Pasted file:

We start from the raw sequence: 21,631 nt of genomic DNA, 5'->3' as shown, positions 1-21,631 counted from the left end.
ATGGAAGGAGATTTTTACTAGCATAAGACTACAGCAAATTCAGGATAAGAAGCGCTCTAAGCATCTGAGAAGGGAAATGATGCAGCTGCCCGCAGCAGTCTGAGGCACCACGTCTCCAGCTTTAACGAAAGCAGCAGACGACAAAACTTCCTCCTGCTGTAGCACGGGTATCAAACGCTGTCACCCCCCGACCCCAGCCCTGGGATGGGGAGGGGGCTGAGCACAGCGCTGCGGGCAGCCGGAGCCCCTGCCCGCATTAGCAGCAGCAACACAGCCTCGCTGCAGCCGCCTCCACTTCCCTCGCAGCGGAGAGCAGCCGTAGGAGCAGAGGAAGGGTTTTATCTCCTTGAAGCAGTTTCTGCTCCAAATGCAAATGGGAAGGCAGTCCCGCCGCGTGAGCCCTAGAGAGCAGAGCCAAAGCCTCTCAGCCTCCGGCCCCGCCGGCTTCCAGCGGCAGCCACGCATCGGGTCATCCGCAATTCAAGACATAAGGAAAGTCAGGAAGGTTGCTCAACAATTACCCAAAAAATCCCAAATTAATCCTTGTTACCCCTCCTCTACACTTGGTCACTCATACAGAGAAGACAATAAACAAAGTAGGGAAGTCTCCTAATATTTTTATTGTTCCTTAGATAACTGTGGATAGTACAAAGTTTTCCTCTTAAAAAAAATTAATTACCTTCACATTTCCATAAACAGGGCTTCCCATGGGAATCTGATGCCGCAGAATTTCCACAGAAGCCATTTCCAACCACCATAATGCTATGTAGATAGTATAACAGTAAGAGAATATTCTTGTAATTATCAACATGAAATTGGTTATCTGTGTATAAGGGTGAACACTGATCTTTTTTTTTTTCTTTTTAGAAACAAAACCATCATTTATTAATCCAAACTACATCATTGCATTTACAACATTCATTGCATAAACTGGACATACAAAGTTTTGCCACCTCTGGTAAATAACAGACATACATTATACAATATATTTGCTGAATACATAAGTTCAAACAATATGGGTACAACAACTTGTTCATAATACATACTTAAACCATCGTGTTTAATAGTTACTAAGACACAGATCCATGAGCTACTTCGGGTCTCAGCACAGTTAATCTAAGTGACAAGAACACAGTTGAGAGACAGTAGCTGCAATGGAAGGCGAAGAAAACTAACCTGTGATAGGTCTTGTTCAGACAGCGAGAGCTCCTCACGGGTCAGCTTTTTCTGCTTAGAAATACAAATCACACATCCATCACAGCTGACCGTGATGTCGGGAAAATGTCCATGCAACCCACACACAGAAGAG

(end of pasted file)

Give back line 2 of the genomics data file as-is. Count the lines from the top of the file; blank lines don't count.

ATGGAAGGAGATTTTTACTAGCATAAGACTACAGCAAATTCAGGATAAGAAGCGCTCTAAGCATCTGAGAAGGGAAATGATGCAGCTGCCCGCAGCAGTCTGAGGCACCACGTCTCCAGCTTTAACGAAAGCAGCAGACGACAAAACTTCCTCCTGCTGTAGCACGGGTATCAAACGCTGTCACCCCCCGACCCCAGCCCTGGGATGGGGAGGGGGCTGAGCACAGCGCTGCGGGCAGCCGGAGCCCCTGCCCGCATTAGCAGCAGCAACACAGCCTCGCTGCAGCCGCCTCCACTTCCCTCGCAGCGGAGAGCAGCCGTAGGAGCAGAGGAAGGGTTTTATCTCCTTGAAGCAGTTTCTGCTCCAAATGCAAATGGGAAGGCAGTCCCGCCGCGTGAGCCCTAGAGAGCAGAGCCAAAGCCTCTCAGCCTCCGGCCCCGCCGGCTTCCAGCGGCAGCCACGCATCGGGTCATCCGCAATTCAAGACATAAGGAAAGTCAGGAAGGTTGCTCAACAATTACCCAAAAAATCCCAAATTAATCCTTGTTACCCCTCCTCTACACTTGGTCACTCATACAGAGAAGACAATAAACAAAGTAGGGAAGTCTCCTAATATTTTTATTGTTCCTTAGATAACTGTGGATAGTACAAAGTTTTCCTCTTAAAAAAAATTAATTACCTTCACATTTCCATAAACAGGGCTTCCCATGGGAATCTGATGCCGCAGAATTTCCACAGAAGCCATTTCCAACCACCATAATGCTATGTAGATAGTATAACAGTAAGAGAATATTCTTGTAATTATCAACATGAAATTGGTTATCTGTGTATAAGGGTGAACACTGATCTTTTTTTTTTTCTTTTTAGAAACAAAACCATCATTTATTAATCCAAACTACATCATTGCATTTACAACATTCATTGCATAAACTGGACATACAAAGTTTTGCCACCTCTGGTAAATAACAGACATACATTATACAATATATTTGCTGAATACATAAGTTCAAACAATATGGGTACAACAACTTGTTCATAATACATACTTAAACCATCGTGTTTAATAGTTACTAAGACACAGATCCATGAGCTACTTCGGGTCTCAGCACAGTTAATCTAAGTGACAAGAACACAGTTGAGAGACAGTAGCTGCAATGGAAGGCGAAGAAAACTAACCTGTGATAGGTCTTGTTCAGACAGCGAGAGCTCCTCACGGGTCAGCTTTTTCTGCTTAGAAATACAAATCACACATCCATCACAGCTGACCGTGATGTCGGGAAAATGTCCATGCAACCCACACACAGAAGAG